1) What is your personal experience with infertility/miscarriage?
I’ve had 5 of them. It’s hard to know where to start the story with so many to be honest. All my losses have been early, before 9 weeks. When I went off the pill, my cycles were weird – like, 60-90 days long. After about 8 months of trying, I got a positive, but didn’t have a lot of symptoms and didn’t feel good about it. I had a natural miscarriage around 9 weeks.
I got pregnant the next cycle, and that was an “anembryonic pregnancy”, or “missed miscarriage”, where the tissue stopped developing. For that one, I took Misoprostol at home to facilitate passing the tissue.
Anyway, I had another, and then got referred for testing at a recurrent loss clinic in Toronto.
Hooray! I thought this meant they would find out something was wrong with me, which was great because then I’d at least have an explanation and be able to do something about it. I had 17 vials of blood drawn at that one visit, but the results came back with no clear answers. The doctor put me on progesterone and aspirin, but it didn’t help and I had another loss.
I was eventually referred to a fertility specialist in Oshawa, and we tried using an oral medication (Letrozole) to help ovulation. 6 cycles of that didn’t help so I moved on to injectables, to help grow the egg, then a trigger shot to release it, combined with sperm injection.
With that cycle, I got a positive test. I didn’t have any symptoms, so wasn’t hopeful. I had come to peace with whatever was going to happen. At the 7 week ultrasound we were told it was twins. We were in shock. But, it didn’t last long. At the 9 week appointment, we were told there was only one. It was bittersweet, because today I have an 18 month old who is a joy and a handful!
2) How has it made your life worse? How has it made your life better?
It was a very isolating experience and really brought out the worst in me in many ways. I used to see people with kids and judge them harshly if they were yelling or not being as good a parent as I thought I would be. It just seemed so unfair that THEY would get kids when I didn’t. It’s made my life better in that I am a much more considerate, compassionate person. I’m more aware that I don’t know what others are going through, or have gone through. I have also, through internet support groups and message boards, become infinitely more aware of the extraordinary kindness of strangers.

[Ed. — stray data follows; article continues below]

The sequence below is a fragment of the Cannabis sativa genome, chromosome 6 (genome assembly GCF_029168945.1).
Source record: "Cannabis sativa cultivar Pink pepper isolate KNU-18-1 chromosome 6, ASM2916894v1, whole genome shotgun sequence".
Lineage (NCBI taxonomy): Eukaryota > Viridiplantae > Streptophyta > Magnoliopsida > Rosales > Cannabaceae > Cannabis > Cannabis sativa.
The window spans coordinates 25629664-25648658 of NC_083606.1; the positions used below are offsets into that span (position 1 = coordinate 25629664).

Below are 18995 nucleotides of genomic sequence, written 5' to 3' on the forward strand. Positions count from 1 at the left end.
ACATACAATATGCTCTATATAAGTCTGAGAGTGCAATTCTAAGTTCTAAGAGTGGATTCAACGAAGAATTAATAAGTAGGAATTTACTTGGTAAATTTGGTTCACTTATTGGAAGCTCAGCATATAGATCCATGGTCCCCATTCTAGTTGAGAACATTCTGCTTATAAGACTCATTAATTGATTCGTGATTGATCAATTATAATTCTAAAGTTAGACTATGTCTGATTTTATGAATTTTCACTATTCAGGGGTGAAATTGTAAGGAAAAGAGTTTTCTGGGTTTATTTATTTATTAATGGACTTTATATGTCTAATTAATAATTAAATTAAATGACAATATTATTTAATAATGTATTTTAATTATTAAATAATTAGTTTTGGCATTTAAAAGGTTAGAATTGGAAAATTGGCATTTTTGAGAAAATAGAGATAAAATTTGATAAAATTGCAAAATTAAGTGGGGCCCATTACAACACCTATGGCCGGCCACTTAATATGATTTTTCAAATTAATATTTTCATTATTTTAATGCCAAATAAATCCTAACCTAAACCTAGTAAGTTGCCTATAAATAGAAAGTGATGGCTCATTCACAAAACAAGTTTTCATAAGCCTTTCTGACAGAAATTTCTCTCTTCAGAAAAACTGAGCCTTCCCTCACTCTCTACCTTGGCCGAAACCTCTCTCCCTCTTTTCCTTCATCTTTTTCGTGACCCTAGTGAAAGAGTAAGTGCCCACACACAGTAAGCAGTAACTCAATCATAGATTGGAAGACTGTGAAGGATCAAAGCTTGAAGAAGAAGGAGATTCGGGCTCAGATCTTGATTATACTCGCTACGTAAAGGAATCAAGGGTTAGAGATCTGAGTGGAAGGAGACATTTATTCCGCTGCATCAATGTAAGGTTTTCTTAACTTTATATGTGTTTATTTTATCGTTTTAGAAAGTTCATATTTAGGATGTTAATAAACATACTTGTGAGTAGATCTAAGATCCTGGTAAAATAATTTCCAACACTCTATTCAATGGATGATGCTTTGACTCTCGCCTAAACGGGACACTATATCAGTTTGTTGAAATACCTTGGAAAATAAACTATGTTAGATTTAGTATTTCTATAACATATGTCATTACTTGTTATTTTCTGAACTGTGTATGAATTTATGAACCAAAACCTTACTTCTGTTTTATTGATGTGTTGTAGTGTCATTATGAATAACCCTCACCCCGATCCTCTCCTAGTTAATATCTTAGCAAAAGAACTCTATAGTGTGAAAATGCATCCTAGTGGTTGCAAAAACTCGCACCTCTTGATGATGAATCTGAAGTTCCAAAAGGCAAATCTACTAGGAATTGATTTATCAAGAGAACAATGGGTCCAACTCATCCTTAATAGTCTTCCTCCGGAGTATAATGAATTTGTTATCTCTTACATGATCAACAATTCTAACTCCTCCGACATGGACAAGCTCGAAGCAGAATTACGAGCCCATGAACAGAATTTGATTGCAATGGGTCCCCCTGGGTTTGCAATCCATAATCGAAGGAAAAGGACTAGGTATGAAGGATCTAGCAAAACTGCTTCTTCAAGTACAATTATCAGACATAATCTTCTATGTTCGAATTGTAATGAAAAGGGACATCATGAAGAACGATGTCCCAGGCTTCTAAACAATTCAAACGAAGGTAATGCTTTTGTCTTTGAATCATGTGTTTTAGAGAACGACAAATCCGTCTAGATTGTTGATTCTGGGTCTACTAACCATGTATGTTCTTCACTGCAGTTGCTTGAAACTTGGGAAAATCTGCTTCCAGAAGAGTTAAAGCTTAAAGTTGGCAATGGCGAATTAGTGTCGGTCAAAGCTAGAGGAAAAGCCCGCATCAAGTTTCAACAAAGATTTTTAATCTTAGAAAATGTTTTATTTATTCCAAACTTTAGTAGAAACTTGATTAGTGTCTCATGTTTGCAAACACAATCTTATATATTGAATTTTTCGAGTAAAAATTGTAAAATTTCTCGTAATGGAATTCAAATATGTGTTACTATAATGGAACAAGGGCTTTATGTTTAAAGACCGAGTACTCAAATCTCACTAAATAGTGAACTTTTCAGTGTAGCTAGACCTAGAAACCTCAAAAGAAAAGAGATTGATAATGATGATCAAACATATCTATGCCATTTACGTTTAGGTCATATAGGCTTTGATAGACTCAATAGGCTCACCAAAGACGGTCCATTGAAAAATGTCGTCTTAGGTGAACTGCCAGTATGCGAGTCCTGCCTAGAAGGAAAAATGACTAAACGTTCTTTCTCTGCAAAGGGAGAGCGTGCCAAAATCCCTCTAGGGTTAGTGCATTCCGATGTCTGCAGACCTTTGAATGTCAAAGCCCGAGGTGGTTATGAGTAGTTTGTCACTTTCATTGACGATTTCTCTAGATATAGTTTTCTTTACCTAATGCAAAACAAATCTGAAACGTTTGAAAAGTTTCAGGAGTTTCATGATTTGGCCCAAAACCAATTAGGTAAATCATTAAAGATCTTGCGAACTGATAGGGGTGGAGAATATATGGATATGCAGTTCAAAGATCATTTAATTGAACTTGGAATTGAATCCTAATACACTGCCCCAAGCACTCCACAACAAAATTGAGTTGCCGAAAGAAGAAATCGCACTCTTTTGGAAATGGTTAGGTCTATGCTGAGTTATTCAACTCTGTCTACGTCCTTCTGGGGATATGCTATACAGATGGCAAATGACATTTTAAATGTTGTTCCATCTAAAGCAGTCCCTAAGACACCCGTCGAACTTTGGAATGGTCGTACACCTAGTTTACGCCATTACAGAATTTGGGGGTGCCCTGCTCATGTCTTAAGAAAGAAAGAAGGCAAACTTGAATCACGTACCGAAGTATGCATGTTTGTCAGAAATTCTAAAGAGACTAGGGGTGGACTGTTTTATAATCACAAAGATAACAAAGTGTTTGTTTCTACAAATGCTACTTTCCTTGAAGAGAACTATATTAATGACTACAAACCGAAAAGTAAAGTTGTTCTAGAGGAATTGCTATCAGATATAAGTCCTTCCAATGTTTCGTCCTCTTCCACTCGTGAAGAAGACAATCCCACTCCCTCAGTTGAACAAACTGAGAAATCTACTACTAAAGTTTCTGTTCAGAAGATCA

3) When and how did you realize that you were going to be able to carry on after infertility/miscarriage?
I don’t think I ever really thought there was any choice but to just keep on keeping on. I kept giving myself limits, like “I can handle two” then after that, “I can handle 3”. I reached a point where I realized that I have a great life and would be able to be happy with whatever happens, whether it’s raising a family or travelling the world or both.
4) What have you learned through this experience?
You never know what others are going through, so don’t judge others. I also learned that I can get through difficult things.
5) What do you hold on to for hope/courage/strength on your bad days?
I think I just kept on going because I didn’t really know what the alternative was. I think it helped that I’m a fairly scientific person and always thought of my losses in a very detached kind of way.
6) How do you feel about your experience with infertility on your good days?
I’m OK with it most of the time – it’s just part of my story now.
7) In three words describe yourself before/during/after miscarriage (in miscarriage specific situations)?
Before – Naïve
During – Bitter
After – Peace
8) In what ways has your experience with infertility/miscarriage changed you as a person?
It’s made me a more compassionate person, for sure. Do I wish I’d had an easier road to get there? Sure, but it is what it is. I am more open to accepting what comes my way.
9) How have others responded to your infertility situations? Has it impacted your relationships? What are some things you’ve been told that have been helpful/harmful?
I told hardly anyone for years. I “came out” last spring and the response was overwhelmingly positive. I was saddened by the number of friends who reached out telling me that they had experienced one as well. I think the most hurtful or useless thing was “things happen for a reason.” No they don’t! There isn’t some great plan for me, things just happen because they happen.
10) Tell us about you. What are your hobbies/passions/pursuits?
Running, hiking, camping, being outdoors, eating carbs and drinking craft beer.
11) What is your favourite quote?
“You demonstrate, by your very existence, that it is possible to survive this.”